Avengers Infinity War: The Greatest Catholic Film

Avengers: Infinity War is the greatest Catholic film of all time. That statement is a bit cheeky, given that: a) There is no Christ-figure in the film; and b) I’m not Catholic. But the force that drives the heroes of the Marvel Cinematic Universe to resist the archvillain Thanos is the same force that animates the Catholic Church against the culture of death: the conviction that life is inherently sacred.

As an evangelical Protestant, I used to perceive Catholicism as a works-based religion that taught its unwitting adherents to try to earn their way into heaven. While I am less certain that I understand Catholic soteriology today than I did in my twenties, one thing has become clear to me about the Catholic Church: it is the last great bulwark against the culture of death in the West. One by one, the Protestant denominations have fallen, giving up the fight against the creeping malevolence of the sexual revolution and its self-interested ideology of population control. Like second-tier Marvel superheroes, many Protestants have disappeared into thin air, but Bishop Thor and Cardinal Iron Man remain in the battle.

Thanos is the classic, militant hippie who never gave up on the, now discredited, teachings of The Population Bomb. There are too many people! The universe can’t possibly support them all! Humans (and their other world counterparts) are stripping the cosmos bare, voraciously devouring the scarce resources of every planet. Thanos’ own home world, we are led to believe, suffered such a fate. But did it? The ruins of his planet resemble the ravages of war, not the desperation of famine.

Thanos’ solution to the population bomb of the universe is to craft a gauntlet to house all six infinity stones. In the mythology of Marvel, the infinity stones are six singularities that existed before the big bang. Individually, they are immensely powerful, each with its own unique purpose. But put them together and their power becomes, well, infinite. Once Thanos possesses all six stones, he can eliminate half of the life in the cosmos with a mere snap of his fingers.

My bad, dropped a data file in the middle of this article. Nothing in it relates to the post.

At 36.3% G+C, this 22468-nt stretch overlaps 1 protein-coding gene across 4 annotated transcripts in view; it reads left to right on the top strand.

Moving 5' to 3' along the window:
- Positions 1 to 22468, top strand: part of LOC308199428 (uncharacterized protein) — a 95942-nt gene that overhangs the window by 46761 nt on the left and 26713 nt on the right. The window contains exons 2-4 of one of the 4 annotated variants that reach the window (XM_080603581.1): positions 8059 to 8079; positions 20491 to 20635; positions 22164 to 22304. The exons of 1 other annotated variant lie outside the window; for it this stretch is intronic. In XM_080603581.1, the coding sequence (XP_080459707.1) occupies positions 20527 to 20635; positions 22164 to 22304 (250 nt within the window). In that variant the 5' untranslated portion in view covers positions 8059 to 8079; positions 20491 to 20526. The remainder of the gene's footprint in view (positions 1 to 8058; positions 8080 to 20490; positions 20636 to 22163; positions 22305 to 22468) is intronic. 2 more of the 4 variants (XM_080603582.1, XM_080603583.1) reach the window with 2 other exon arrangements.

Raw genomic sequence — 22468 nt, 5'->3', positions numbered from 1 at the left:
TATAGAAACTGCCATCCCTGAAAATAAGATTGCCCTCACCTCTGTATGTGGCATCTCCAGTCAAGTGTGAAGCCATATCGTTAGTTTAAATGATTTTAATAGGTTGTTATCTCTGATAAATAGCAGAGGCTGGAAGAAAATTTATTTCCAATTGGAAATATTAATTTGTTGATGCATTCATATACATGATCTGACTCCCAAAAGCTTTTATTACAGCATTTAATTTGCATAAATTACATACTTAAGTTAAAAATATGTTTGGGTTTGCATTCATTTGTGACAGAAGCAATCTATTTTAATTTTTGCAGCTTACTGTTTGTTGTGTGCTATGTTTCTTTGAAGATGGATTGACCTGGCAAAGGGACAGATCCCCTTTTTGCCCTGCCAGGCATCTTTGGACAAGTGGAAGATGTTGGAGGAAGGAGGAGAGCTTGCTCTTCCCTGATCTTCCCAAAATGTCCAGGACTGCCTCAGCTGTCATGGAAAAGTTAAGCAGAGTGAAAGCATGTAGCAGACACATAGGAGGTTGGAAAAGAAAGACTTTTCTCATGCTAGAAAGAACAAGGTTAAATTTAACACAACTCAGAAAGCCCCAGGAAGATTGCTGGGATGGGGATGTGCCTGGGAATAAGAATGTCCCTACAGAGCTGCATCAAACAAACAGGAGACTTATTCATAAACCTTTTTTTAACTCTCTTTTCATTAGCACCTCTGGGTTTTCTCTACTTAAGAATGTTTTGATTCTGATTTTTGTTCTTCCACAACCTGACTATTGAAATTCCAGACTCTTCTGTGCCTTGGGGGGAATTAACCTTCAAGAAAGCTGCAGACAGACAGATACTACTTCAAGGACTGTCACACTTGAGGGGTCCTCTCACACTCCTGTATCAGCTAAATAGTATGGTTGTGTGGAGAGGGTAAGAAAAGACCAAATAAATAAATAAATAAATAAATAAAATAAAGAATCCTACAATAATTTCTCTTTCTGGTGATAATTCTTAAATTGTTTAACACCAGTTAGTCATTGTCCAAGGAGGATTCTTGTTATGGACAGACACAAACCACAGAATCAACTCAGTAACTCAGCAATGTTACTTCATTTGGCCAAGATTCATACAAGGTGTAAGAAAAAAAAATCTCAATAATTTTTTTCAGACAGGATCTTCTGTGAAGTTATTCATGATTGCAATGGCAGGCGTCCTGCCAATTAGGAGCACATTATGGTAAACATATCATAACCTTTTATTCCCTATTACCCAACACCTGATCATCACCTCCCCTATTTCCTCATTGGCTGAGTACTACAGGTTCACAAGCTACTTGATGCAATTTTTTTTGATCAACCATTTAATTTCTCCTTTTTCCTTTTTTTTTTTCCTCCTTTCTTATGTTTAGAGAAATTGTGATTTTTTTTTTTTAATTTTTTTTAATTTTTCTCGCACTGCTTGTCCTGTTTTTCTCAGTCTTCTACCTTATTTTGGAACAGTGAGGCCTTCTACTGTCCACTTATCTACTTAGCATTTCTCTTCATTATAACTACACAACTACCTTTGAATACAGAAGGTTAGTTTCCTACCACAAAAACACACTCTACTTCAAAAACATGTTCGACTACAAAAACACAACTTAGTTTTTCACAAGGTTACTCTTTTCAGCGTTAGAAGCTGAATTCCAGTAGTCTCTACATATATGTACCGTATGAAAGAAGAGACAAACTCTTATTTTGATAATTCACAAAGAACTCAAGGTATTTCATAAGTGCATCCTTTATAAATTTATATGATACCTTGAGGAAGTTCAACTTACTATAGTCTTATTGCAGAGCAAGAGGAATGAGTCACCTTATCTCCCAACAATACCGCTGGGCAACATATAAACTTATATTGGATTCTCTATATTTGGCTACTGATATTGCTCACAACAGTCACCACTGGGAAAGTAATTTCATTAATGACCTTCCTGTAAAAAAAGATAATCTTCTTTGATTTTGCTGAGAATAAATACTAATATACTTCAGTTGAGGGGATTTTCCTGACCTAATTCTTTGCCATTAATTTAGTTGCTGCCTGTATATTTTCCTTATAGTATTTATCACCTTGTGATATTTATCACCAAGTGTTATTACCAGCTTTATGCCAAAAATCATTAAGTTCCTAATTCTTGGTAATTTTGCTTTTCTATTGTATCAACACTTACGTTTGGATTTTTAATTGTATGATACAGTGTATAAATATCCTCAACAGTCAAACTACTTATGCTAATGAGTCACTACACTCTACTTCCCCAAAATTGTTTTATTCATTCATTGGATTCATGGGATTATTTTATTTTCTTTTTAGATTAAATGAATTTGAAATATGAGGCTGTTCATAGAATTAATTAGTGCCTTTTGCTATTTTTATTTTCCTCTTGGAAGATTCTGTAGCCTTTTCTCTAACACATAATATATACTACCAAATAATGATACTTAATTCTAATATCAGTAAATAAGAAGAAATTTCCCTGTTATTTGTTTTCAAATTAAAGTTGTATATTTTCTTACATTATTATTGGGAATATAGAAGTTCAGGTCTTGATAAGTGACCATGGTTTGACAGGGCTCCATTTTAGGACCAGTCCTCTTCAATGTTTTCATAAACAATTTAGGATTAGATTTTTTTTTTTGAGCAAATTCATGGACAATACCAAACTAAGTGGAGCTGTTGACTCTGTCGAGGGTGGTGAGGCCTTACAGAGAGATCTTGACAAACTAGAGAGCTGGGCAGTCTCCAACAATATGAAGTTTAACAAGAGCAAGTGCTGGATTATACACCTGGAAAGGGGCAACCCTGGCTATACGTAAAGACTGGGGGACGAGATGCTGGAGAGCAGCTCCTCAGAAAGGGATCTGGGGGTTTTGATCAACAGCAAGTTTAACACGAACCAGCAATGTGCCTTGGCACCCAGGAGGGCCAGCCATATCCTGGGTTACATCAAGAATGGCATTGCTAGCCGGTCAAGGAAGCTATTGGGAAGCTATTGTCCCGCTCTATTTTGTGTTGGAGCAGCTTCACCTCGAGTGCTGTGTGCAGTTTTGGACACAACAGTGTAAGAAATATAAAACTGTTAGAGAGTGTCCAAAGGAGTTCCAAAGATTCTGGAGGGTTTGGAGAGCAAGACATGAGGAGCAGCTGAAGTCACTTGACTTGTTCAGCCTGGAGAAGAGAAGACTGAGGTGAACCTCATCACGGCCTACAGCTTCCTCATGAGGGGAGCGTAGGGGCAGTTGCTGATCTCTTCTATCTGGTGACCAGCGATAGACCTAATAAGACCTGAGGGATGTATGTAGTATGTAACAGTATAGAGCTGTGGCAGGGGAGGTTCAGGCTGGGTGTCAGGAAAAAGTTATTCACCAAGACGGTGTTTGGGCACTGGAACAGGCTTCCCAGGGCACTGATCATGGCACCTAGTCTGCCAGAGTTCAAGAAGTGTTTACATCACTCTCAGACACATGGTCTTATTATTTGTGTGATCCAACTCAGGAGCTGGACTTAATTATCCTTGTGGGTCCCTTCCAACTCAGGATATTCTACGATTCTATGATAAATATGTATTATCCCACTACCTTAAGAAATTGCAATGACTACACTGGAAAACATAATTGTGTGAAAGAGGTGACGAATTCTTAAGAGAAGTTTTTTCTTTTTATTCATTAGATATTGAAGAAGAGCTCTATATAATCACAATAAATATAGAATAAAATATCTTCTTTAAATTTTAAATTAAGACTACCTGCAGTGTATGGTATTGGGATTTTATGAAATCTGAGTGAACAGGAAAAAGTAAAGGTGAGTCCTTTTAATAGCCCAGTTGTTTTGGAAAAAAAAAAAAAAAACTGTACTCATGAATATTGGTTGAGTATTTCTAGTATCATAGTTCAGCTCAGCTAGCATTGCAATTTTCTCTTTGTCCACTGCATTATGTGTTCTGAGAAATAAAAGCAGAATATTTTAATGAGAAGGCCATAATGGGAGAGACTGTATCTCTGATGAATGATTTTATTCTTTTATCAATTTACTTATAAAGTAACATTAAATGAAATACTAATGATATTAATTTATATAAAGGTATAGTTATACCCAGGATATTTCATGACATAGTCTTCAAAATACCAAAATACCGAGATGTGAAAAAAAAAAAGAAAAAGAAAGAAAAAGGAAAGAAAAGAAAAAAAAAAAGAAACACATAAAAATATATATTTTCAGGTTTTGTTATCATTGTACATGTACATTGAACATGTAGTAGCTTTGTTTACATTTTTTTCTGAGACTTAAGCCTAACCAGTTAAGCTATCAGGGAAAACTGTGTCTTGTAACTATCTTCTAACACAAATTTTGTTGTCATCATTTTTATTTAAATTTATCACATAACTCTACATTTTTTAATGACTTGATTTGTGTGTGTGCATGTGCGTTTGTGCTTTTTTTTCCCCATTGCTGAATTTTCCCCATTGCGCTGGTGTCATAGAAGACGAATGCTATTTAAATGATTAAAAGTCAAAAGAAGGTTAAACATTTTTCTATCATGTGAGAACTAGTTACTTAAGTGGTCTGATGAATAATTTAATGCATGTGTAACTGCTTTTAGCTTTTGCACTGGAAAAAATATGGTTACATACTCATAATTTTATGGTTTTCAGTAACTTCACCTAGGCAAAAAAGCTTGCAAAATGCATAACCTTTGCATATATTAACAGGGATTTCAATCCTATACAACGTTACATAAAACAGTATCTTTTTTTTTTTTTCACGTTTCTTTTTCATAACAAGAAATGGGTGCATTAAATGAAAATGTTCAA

Like a faithful population control liberal, Thanos believes that his mission is righteous. He does not perceive himself as destroying life, but rather saving it. For every person that dies another person gets to live. Balance will be restored to the point of sustainability. Best of all, Thanos is benevolent, for he does not choose who lives or dies. It is random! How merciful art Thou, o wise Thanos!

But death is the solution of those who lack skill and imagination. It is the idiot’s choice. For all of his introspective sadness and giant, purple muscles, Thanos is incapable of reasoning himself to right conclusions. He may be able to travel through space in an instant, but intellectually, Thanos is stuck in the ancient world.

What the ancients feared most was scarcity. Water was scarce. Food was scarce. Shelter was scarce. Their fear, as fear always does, pushed them to kill. They killed and they conquered so that they could have more and others would have none. The fear of scarcity will drive us to commit atrocities, even though we ourselves will think them acts of courage and heroism. As it turns out, Thanos is human after all.

But the God who is revealed in Jesus Christ is not the God of scarcity; he is the God of abundance. He dresses the fields in flowers and clothes the sparrows in feathers. He calls forth the sun every morning and the stars each night. He spoke the universe into being, and stretched its beauty across the heavens for no other reason but that we would look on in wonder. He nourishes us with fruit from sticks and quenches our thirst with water from rocks. There is no limit to the life that God can sustain by his powerful hand.

Life is sacred, from conception to natural death. As someone from my own tradition has written, “Wherever there is life, there is the Spirit.” (Scot McKnight, Open to the Spirit, p. 64) Life comes from God. Life is imbued with the breath of God. Wherever you see life, there you see the beauty of God’s craftmanship and the echo of his presence.

Let the people of God say “Amen!” to Father Captain America’s sermon, “We don’t trade lives.” God doesn’t trade lives; he makes alive. The sacrifice of Jesus on Calvary was not an exchange of one life for billions. It was an act of war. It was victory! And Jesus proved that he conquered Thanatos and all the forces of death when he walked out of that grave in the power of his resurrection. And now all who walk with him travel in the hope of that victory, testifying that God is the God of life and abundance.

Thanos was wrong. The Population Bomb was wrong. The six infinity stones (which serve as an apt metaphor for our own culture’s solution to overpopulation – legalized abortion) are not what we need for life to flourish. All we need we have in God. In Father, Son, and Holy Spirit we have the ever-abundant, ever-giving, ever-loving source and sustaining power of life. He who has ears, let him hear the testimony of the priests of the Marvel Cinematic Universe that life is, indeed, sacred.

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